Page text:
Fast emerging as a go-to company for high-profile Chilean and women director titles, Buenos Aires boutique agency Meikincine has swooped on “My Brothers Dream Awake,” ahead of its world premiere at Switzerland’s Locarno Festival on Saturday.
Competing in Cineasti del Presente, a section reserved for emerging filmmakers from around the world, “My Brothers Dream Awake” marks the second feature outing for young Chilean Mapuche cineaste Claudia Huaiquimilla, who burst onto the scene with 2016’s “Bad Influence,” establishing herself as a voice of abused minorities.
Written by Huaiquimilla and Pablo Greene, the film shares this sensibility. Dedicated – at least in a rough cut seen at Ventana Sur – to the 1,313 inmates who have died at youth detention centers in Chile, the film earliest stretches turn on Angel and younger brother Franco, incarcerated in a youth penitentiary for a year, pending trial. They now have friends, Angel even a puppy love attachment to a girl inmate, and spend much of the time sharing dreams of freedom.
Franco wants to play for F.C. Barcelona. But he take bad his mother’s failure to visit him and is abused by prison staff. When a rebel inmate arrives who stands up to the guards, and Angel begins to fear for his sanity, an engaging youth drama builds as a jailbreak thriller with a dramatic finale.
Produced by Greene and Mariana Tejos Martignoni, the film’s cast includes Iván Cáceres, César Herrera, Andrew Bargsted, Julia Lübbert, Sebastián Ayala, René Miranda, Luz Jiménez, Ariel Mateluna, Claudio Arredondo and Belén Herrera. Paulina García, a Berlin best actress winner for “Gloria,” plays the role of a kindly teacher.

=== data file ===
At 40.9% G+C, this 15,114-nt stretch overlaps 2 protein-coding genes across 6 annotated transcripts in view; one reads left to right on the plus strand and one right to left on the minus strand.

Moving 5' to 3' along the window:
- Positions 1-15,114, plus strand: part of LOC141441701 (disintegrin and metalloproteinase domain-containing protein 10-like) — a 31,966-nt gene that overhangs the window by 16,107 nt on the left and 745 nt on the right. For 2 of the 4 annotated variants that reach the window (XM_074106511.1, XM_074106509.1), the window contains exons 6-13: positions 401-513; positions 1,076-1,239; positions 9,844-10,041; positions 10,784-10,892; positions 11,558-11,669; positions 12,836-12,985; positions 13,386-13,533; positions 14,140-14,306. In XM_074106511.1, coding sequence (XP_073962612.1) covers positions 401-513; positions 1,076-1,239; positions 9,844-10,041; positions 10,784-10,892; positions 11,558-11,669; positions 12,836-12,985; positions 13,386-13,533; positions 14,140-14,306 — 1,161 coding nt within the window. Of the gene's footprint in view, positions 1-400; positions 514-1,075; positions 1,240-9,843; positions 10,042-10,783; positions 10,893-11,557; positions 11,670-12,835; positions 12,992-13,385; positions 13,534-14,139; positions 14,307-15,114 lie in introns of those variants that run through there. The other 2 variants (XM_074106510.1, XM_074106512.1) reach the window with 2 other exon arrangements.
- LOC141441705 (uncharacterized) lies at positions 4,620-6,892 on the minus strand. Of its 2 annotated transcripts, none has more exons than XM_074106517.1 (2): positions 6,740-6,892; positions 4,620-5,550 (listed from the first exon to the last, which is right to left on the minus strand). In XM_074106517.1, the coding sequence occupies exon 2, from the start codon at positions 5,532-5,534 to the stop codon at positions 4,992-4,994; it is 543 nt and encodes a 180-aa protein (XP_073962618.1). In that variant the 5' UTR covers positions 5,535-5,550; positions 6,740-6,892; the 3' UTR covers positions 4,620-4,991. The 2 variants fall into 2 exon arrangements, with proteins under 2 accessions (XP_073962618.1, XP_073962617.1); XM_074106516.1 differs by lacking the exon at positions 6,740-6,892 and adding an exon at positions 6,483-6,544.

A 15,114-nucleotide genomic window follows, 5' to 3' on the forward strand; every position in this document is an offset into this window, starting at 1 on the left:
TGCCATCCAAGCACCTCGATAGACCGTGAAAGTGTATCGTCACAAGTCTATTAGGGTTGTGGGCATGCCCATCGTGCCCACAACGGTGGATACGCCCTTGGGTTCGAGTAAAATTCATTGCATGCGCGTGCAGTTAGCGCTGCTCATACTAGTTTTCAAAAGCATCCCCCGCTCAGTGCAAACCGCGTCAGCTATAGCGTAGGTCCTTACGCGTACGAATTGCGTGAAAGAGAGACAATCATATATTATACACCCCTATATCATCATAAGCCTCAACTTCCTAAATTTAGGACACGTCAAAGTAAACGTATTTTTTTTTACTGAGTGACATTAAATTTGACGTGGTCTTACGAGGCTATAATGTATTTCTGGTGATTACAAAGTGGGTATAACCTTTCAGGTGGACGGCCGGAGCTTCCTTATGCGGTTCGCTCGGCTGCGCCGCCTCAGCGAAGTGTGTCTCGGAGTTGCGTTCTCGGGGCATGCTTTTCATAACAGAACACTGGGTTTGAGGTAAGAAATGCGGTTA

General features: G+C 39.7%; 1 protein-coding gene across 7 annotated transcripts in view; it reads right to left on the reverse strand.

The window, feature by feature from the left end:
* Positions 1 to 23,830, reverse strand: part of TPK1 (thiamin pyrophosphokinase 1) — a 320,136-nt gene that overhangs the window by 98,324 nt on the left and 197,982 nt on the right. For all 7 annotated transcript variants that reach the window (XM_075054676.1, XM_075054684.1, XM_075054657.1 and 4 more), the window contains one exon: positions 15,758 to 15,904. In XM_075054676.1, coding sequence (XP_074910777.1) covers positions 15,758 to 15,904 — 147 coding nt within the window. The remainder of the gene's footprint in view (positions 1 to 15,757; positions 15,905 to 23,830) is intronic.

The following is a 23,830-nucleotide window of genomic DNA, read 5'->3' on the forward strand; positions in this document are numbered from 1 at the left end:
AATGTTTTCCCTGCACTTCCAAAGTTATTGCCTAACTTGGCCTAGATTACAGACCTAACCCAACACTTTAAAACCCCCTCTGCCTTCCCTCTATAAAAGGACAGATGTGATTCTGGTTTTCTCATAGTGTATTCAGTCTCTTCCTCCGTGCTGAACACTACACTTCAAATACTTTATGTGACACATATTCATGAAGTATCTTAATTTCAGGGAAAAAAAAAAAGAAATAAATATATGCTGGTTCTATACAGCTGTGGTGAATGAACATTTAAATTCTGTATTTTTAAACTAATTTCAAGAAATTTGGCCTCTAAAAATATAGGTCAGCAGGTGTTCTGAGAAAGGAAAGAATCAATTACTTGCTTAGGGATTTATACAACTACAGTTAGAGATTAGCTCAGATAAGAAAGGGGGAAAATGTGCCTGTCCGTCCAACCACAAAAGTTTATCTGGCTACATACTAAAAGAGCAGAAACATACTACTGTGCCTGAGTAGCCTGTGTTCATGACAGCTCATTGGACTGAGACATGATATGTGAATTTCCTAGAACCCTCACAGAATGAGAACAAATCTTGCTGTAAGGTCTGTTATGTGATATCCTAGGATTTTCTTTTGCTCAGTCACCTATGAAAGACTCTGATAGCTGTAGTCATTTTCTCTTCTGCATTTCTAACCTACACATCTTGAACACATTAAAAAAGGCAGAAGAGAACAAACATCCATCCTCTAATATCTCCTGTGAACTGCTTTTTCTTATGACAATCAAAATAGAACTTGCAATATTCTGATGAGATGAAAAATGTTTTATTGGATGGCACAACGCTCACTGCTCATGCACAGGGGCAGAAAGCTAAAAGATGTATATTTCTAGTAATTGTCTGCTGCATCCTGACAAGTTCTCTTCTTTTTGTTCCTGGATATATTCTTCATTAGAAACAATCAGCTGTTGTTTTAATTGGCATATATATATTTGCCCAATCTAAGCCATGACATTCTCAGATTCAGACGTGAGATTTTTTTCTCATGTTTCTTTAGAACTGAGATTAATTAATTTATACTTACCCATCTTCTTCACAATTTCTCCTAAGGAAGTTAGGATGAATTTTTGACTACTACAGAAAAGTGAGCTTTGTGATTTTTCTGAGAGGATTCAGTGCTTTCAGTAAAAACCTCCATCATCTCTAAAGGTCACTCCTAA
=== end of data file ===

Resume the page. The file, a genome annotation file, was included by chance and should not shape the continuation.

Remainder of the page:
“One of cinema’s most powerful tools is to grant privileged access to the sentiments of someone far different to the spectator, to generate empathy and tear down prejudice,” Huaiquimilla said. “I hope that audiences note how a new family, humor and love can emerge in the least expected places,” she added.
“My Brothers Dream Awake” went into production as Chile awoke with its Estallido Social protest movement. It wrapped as it fell ill with the pandemic, noted Greene.
“It was a tough shoot but we’re very happy. The premiere can be a little light of hope for Chile’s culture scene, a sign that we are slowly returning to normality, that Chilean cinema is more alive than ever,” he added.
“This is an imposing film in many aspects, and also a necessary one,” Meikincine founder Lucía Meik observed.
More recent Meikincine sales titles include Paula Hernández’s “Sleepwalkers,” Argentina’s Oscar submission this year; Chilean box office smash hit “Jailbreak Pact”; and “The Strong Ones,” the international feature debut breakout from writer-director Omar Zuñiga.